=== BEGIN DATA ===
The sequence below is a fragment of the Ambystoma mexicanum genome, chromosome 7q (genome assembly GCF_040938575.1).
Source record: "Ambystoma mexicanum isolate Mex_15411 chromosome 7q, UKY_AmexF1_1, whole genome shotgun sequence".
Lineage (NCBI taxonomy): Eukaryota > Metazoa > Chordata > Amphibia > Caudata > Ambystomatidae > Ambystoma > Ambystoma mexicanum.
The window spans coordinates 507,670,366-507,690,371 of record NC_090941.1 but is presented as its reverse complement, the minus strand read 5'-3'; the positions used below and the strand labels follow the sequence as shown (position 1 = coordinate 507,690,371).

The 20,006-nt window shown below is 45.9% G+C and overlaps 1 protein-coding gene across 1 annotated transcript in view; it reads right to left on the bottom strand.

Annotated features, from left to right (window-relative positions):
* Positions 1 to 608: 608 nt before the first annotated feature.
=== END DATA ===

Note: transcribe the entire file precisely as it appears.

The sequence below is a fragment of the Ambystoma mexicanum genome, chromosome 7q (genome assembly GCF_040938575.1).
Source record: "Ambystoma mexicanum isolate Mex_15411 chromosome 7q, UKY_AmexF1_1, whole genome shotgun sequence".
Lineage (NCBI taxonomy): Eukaryota > Metazoa > Chordata > Amphibia > Caudata > Ambystomatidae > Ambystoma > Ambystoma mexicanum.
The window spans coordinates 507,670,366-507,690,371 of record NC_090941.1 but is presented as its reverse complement, the minus strand read 5'-3'; the positions used below and the strand labels follow the sequence as shown (position 1 = coordinate 507,690,371).

The 20,006-nt window shown below is 45.9% G+C and overlaps 1 protein-coding gene across 1 annotated transcript in view; it reads right to left on the bottom strand.

Annotated features, from left to right (window-relative positions):
* Positions 1 to 608: 608 nt before the first annotated feature.